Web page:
- To clean out the main drain line, find the clean-out plugs located on the large drain pipes. Look for these plugs on the vertical pipes in your basement or crawl space. In some houses these drains may be located in a garage or pantry closet, or there may be access to these plugs outdoors along the foundations of your house. Usually these pipes will be vertical, but occasionally a plug may be located on a horizontal pipe.
- When you find a steel or plastic cap for the pipes with a square fitting at the top, remove the fitting with a wrench. Be sure to have a waste bucket in place when opening up the drain.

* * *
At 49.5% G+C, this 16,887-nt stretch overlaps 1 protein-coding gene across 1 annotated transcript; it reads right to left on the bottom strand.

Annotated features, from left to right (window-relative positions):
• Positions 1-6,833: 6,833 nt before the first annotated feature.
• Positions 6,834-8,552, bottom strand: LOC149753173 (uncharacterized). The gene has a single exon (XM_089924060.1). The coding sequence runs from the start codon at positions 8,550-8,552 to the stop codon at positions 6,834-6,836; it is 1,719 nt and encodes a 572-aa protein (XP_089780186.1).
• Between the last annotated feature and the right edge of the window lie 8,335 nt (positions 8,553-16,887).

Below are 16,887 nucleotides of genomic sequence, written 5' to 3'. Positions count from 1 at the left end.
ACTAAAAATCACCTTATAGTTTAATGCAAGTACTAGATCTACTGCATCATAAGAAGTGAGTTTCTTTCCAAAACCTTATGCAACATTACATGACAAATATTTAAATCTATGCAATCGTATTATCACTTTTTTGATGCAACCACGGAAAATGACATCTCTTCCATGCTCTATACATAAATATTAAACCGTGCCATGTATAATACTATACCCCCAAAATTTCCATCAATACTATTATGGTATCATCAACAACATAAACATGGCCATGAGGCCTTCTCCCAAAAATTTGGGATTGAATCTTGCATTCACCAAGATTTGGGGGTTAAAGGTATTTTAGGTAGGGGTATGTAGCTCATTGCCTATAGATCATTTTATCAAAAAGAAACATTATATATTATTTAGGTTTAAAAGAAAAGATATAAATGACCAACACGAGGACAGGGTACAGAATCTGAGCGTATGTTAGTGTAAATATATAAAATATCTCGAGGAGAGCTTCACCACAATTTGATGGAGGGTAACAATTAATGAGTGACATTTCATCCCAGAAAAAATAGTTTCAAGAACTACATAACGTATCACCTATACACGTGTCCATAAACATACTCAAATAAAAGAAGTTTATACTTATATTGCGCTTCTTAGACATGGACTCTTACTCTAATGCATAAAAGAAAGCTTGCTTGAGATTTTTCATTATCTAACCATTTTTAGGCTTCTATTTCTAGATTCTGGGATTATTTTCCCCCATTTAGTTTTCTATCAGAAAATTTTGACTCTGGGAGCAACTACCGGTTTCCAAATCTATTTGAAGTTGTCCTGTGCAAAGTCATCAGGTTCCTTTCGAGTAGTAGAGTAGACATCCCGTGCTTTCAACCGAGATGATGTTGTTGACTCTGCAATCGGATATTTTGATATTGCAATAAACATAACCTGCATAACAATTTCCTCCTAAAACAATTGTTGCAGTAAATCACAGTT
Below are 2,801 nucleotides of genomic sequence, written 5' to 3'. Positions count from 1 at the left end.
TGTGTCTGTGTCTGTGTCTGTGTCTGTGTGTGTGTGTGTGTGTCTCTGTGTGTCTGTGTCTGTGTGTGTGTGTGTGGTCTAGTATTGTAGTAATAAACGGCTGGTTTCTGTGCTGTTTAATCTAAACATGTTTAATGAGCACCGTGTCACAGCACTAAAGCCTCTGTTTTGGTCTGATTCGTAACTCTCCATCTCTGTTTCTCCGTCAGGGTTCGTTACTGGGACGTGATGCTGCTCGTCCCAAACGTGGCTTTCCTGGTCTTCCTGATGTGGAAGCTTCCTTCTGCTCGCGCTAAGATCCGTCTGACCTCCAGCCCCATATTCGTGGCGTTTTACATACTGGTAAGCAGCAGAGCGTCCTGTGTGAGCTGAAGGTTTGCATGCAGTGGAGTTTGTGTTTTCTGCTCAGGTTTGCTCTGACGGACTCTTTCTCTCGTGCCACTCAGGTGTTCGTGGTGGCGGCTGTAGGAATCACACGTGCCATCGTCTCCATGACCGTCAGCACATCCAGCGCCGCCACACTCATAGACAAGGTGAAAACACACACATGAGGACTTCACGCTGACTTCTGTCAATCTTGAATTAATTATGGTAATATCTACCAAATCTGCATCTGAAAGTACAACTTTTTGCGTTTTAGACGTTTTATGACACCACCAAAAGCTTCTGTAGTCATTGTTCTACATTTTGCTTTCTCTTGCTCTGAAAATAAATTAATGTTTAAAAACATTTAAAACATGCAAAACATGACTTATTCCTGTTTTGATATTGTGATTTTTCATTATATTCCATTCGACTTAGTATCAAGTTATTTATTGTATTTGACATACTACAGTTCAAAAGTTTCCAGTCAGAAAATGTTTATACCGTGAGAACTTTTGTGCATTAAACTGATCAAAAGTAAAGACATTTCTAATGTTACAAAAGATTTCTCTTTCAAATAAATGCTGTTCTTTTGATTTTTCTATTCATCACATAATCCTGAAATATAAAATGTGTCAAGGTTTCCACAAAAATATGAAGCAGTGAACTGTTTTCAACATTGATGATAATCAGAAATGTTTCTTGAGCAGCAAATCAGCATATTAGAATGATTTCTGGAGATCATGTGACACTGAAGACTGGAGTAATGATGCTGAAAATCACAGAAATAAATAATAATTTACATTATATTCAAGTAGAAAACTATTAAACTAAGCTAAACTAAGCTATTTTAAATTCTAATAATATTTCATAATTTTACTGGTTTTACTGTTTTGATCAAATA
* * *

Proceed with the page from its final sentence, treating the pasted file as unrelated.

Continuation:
- Use a plumber's snake to break up any clogs. Make sure to insert the auger in both directions of the pipe. You can also use a powerful stream of water from your garden hose to break up any debris.
- Replace the steel cap of the drain pipe.
How can I prevent clogged drains?Okay, you've finally gotten that drain unclogged. You'd prefer never to experience the mess and inconvenience of a clogged drain again. Keeping your drains clear is probably easier than you think. With a few simple precautions, you can prevent your drains from clogging.
Tips for the kitchen sink
- Pour grease into cans and throw them in the garbage. If you empty grease into the sink, the grease collects along the sides of the pipe and then food particles stick to the pipes, eventually contributing to a clog. Also too much grease can eventually cause sewer blockages since the bacteria in sewage systems cannot readily break down grease.